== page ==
181 F2d 515 Seaboard Western Airlines v. Civil Aeronautics Board
181 F.2d 515
86 U.S.App.D.C. 64
SEABOARD & WESTERN AIRLINES, Inc.
CIVIL AERONAUTICS BOARD.
SEABOARD & WESTERN AIRLINES, Inc.
CIVIL AERONAUTICS BOARD (AMERICAN OVERSEAS AIRLINES, Inc.,
et al., Intervenors).
Nos. 10086, 10242.
United States Court of Appeals District of Columbia Circuit.
Argued Nov. 1, 1949.
Decided Dec. 27, 1949.
Writ of Certiorari Denied May 29, 1950.
See 70 S.Ct. 997.
[86 U.S.App.D.C. 65] Mr. Hardy K. Maclay, Washington, D.C., with whom Mr. Stanley Gewirtz, Washington, D.C., was on the briefs, for petitioner.
Mr. William C. Burt, Chief, Rates Division, Bureau of Law, Civil Aeronautics Board, Washington, D.C., with whom Assistant Attorney General Herbert A. Berhson, Messrs. William J. Hickey, Edward Dumbauld, and William D. McFarlane, Special Assistants to the Attorney General, Mr. Emory T. Nunneley, Jr., General Counsel, Civil Aeronautics Board, and Messrs. Warren L. Sharfman and O. D. Ozment, Attorneys, Civil Aeronautics Board, Washington, D.C., were on the briefs, for respondent.
Mr. Hugh B. Cox, Washington, D.C., with whom Messrs. Henry J. Friendly, New York City, and John K. Mallory, Jr., Washington, D.C., were on the brief, for intervenor Pan American Airways, Inc.
Messrs. Howard C. Westwood and James H. McGlothlin, Washington, D.C., filed a brief on behalf of intervenor American Overseas Airlines, Inc. Mr. Daniel M. Gribbon, Washington, D.C., also entered an appearance for intervenor American Overseas Airlines, Inc.
Before EDGERTON, PRETTYMAN and PROCTOR, Circuit Judges.
PRETTYMAN, Circuit Judge.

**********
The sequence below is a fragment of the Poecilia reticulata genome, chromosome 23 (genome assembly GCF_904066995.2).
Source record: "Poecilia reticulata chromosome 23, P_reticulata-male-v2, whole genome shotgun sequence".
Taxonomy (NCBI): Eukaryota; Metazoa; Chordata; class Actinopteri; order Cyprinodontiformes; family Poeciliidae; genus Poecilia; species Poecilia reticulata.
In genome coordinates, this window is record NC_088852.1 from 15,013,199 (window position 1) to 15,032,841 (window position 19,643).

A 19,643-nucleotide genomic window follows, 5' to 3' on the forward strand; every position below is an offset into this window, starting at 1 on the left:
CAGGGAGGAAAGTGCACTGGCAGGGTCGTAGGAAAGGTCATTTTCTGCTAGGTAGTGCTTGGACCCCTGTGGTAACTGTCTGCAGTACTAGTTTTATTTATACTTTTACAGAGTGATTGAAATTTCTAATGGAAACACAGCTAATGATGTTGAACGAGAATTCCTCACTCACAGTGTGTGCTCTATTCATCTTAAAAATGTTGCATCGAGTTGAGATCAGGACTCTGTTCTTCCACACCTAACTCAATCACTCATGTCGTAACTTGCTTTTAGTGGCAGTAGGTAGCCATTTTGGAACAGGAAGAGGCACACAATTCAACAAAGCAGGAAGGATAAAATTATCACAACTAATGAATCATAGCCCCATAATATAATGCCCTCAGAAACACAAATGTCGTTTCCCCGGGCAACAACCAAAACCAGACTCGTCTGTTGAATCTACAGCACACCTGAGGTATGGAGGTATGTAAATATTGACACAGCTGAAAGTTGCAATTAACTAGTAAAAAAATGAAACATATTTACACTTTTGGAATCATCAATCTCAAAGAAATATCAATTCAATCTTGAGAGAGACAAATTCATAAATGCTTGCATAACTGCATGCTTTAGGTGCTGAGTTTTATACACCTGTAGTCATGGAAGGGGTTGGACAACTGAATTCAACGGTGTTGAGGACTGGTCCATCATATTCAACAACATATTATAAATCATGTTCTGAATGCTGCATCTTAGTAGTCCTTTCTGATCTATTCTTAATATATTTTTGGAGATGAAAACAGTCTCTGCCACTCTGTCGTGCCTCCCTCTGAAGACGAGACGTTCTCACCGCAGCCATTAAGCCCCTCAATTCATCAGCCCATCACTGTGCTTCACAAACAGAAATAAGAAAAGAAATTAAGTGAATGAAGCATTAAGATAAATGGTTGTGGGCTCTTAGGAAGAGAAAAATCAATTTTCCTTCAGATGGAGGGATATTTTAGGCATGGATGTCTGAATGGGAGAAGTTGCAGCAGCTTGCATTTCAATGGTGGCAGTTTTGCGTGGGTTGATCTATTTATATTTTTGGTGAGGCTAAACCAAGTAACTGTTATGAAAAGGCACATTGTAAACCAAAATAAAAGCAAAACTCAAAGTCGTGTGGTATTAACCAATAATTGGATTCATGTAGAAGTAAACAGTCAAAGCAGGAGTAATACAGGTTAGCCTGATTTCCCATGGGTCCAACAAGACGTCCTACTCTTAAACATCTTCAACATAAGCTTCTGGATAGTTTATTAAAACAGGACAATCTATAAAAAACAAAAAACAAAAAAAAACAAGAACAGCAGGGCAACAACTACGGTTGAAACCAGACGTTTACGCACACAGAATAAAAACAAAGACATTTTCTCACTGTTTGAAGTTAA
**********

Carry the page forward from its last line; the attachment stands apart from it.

These are two petitions to review orders of the Civil Aeronautics Board in three cases. The petitions were consolidated for hearing and decision by this court. The orders of the Board denied petitioner intervention in proceedings pending before the Board for the determination of temporary mail pay to three trans-Atlantic air carriers, but granted limited intervention in the two cases involving final mail rates, e.i., the American Overseas Airways, Inc., cases (No. 10242 in this court), 'such intervention to be limited to the final mail rate determination, and then only to such issues as relate to cargo operations and the extent, if any, to which such cargo operations should be underwritten with 'need' mail pay.'
The facts in No. 10086 are, in summary outline, as follows: On July 15, 1946, the Board instituted a proceeding to determine the rate of compensation to be paid Transcontinental & Western Air, Inc. (TWA), for the transportation of mail by air on its trans-Atlantic routes. In its order the Board recited that due to the many intricate problems involved, it was probable that substantial time would elapse before a final rate could be established. It pointed out that under the Act1 the Post Office Department cannot pay for mail service except upon order of the Board. It was, therefore, of opinion that under the conditions affecting trans-Atlantic air carriers at that time the establishment of a temporary rate, as a basis of payment pending determination of a final rate, would best effectuate the purposes of the Act. It found a fair and reasonable temporary rate to be 75 cents per mail ton-mile and issued a rule to show cause why that rate should not be adopted as a temporary rate pending the determination [86 U.S.App.D.C. 66] of a final rate. It directed that further proceedings be in accordance with Section 285.13 of the Economic Regulations.2 No objection was filed to the proposed temporary rate, and it was adopted October 18, 1946. Subsequently, two increases were made in that rate, on November 12, 1947, and May 25, 1948.